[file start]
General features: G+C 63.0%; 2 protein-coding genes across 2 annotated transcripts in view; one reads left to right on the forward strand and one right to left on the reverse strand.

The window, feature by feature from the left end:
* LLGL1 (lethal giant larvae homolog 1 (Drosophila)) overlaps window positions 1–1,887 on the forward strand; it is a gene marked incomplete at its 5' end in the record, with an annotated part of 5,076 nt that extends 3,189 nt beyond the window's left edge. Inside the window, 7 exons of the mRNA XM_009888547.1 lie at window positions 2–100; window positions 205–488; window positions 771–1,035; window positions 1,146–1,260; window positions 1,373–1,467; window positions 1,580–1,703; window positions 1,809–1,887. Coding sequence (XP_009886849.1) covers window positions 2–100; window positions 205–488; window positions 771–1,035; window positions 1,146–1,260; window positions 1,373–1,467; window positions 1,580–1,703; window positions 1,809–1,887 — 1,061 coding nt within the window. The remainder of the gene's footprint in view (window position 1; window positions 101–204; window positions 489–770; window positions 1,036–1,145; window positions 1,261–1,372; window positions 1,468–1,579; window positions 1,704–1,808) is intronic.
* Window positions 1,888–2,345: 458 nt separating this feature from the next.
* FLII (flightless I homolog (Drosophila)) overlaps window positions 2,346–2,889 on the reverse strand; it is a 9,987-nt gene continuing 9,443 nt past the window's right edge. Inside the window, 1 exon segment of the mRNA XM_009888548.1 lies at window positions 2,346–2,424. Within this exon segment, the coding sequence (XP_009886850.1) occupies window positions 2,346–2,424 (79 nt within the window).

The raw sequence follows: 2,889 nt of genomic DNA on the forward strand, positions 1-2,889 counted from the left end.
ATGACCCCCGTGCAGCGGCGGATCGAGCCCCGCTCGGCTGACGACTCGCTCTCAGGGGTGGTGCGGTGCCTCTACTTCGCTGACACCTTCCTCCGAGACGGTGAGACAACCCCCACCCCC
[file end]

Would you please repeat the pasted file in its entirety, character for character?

General features: G+C 63.0%; 2 protein-coding genes across 2 annotated transcripts in view; one reads left to right on the forward strand and one right to left on the reverse strand.

The window, feature by feature from the left end:
* LLGL1 (lethal giant larvae homolog 1 (Drosophila)) overlaps window positions 1–1,887 on the forward strand; it is a gene marked incomplete at its 5' end in the record, with an annotated part of 5,076 nt that extends 3,189 nt beyond the window's left edge. Inside the window, 7 exons of the mRNA XM_009888547.1 lie at window positions 2–100; window positions 205–488; window positions 771–1,035; window positions 1,146–1,260; window positions 1,373–1,467; window positions 1,580–1,703; window positions 1,809–1,887. Coding sequence (XP_009886849.1) covers window positions 2–100; window positions 205–488; window positions 771–1,035; window positions 1,146–1,260; window positions 1,373–1,467; window positions 1,580–1,703; window positions 1,809–1,887 — 1,061 coding nt within the window. The remainder of the gene's footprint in view (window position 1; window positions 101–204; window positions 489–770; window positions 1,036–1,145; window positions 1,261–1,372; window positions 1,468–1,579; window positions 1,704–1,808) is intronic.
* Window positions 1,888–2,345: 458 nt separating this feature from the next.
* FLII (flightless I homolog (Drosophila)) overlaps window positions 2,346–2,889 on the reverse strand; it is a 9,987-nt gene continuing 9,443 nt past the window's right edge. Inside the window, 1 exon segment of the mRNA XM_009888548.1 lies at window positions 2,346–2,424. Within this exon segment, the coding sequence (XP_009886850.1) occupies window positions 2,346–2,424 (79 nt within the window).

The raw sequence follows: 2,889 nt of genomic DNA on the forward strand, positions 1-2,889 counted from the left end.
ATGACCCCCGTGCAGCGGCGGATCGAGCCCCGCTCGGCTGACGACTCGCTCTCAGGGGTGGTGCGGTGCCTCTACTTCGCTGACACCTTCCTCCGAGACGGTGAGACAACCCCCACCCCC